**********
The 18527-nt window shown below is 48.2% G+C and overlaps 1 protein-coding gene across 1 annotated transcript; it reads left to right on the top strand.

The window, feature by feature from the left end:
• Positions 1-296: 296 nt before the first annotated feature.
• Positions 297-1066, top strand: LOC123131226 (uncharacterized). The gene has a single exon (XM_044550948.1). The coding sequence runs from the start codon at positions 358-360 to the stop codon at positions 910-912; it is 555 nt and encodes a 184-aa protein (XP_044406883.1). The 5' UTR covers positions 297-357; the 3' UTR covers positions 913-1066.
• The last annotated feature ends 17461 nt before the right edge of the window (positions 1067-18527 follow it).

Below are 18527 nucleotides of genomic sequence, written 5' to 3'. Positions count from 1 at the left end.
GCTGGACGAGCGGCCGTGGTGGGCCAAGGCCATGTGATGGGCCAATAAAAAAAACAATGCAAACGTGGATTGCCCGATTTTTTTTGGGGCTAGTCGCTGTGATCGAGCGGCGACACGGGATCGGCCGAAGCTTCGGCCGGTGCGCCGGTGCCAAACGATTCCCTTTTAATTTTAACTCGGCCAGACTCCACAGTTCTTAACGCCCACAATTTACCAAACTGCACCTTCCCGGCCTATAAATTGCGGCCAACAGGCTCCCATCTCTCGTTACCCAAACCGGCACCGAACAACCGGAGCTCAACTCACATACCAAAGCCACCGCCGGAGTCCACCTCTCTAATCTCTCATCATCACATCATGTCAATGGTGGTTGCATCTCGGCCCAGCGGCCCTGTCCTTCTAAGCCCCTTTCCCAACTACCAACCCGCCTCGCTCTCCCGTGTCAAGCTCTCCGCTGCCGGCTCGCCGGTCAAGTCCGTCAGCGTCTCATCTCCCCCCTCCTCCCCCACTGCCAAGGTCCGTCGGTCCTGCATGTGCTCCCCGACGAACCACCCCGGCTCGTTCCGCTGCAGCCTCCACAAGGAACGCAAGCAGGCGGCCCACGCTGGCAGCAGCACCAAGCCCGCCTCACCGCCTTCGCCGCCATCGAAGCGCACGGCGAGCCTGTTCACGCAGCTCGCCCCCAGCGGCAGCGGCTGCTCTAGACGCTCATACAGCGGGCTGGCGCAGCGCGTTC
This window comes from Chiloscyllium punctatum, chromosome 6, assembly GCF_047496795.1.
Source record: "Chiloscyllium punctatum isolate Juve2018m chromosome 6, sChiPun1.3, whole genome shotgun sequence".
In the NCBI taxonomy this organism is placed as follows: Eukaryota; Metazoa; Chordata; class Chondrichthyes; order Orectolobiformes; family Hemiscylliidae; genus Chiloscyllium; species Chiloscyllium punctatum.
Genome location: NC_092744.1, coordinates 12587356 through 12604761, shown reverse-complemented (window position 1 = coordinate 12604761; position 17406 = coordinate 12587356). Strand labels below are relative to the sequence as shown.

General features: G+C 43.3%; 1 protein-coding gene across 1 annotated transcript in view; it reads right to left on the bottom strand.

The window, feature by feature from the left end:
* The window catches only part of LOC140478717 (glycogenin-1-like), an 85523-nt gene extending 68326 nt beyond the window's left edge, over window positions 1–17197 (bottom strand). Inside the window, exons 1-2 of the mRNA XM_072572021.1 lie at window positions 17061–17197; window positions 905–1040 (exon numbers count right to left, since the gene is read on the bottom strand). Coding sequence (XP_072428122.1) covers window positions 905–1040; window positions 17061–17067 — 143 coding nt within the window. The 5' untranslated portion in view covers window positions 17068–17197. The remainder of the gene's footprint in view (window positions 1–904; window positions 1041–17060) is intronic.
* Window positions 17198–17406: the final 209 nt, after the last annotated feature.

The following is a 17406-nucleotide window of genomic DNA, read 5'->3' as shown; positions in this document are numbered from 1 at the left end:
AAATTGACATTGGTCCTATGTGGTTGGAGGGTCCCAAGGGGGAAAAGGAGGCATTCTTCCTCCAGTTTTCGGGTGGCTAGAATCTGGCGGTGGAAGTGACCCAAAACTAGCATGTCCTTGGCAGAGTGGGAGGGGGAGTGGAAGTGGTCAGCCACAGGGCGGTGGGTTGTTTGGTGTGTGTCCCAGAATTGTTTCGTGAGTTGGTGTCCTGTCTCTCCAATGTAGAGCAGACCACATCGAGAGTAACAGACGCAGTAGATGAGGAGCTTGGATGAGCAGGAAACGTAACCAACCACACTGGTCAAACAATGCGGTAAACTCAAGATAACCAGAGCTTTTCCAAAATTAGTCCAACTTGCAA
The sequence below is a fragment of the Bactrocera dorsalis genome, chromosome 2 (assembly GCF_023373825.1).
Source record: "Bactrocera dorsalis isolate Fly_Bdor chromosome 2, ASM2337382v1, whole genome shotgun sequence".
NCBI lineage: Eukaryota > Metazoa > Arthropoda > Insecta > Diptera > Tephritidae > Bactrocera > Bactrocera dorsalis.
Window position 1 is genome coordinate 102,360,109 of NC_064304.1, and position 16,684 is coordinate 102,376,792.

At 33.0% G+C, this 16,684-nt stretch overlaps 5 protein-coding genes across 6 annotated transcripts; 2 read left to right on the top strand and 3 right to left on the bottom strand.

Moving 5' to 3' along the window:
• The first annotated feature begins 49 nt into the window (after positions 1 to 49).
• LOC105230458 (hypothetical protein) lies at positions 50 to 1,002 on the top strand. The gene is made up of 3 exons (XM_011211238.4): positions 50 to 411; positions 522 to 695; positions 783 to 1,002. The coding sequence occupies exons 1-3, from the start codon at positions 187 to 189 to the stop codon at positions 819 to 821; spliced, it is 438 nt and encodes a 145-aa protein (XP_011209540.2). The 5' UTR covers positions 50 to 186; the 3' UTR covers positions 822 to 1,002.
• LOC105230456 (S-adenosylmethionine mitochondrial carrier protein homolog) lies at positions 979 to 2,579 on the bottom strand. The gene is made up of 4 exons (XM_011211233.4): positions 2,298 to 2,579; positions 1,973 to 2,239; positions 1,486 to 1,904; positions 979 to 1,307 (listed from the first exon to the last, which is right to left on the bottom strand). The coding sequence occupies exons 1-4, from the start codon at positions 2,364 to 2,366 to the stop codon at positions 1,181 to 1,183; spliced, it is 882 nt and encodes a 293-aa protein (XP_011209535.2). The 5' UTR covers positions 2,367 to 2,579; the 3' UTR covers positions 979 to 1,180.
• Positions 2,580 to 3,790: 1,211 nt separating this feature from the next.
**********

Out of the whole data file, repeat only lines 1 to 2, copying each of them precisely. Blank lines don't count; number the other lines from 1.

The 18527-nt window shown below is 48.2% G+C and overlaps 1 protein-coding gene across 1 annotated transcript; it reads left to right on the top strand.

The window, feature by feature from the left end: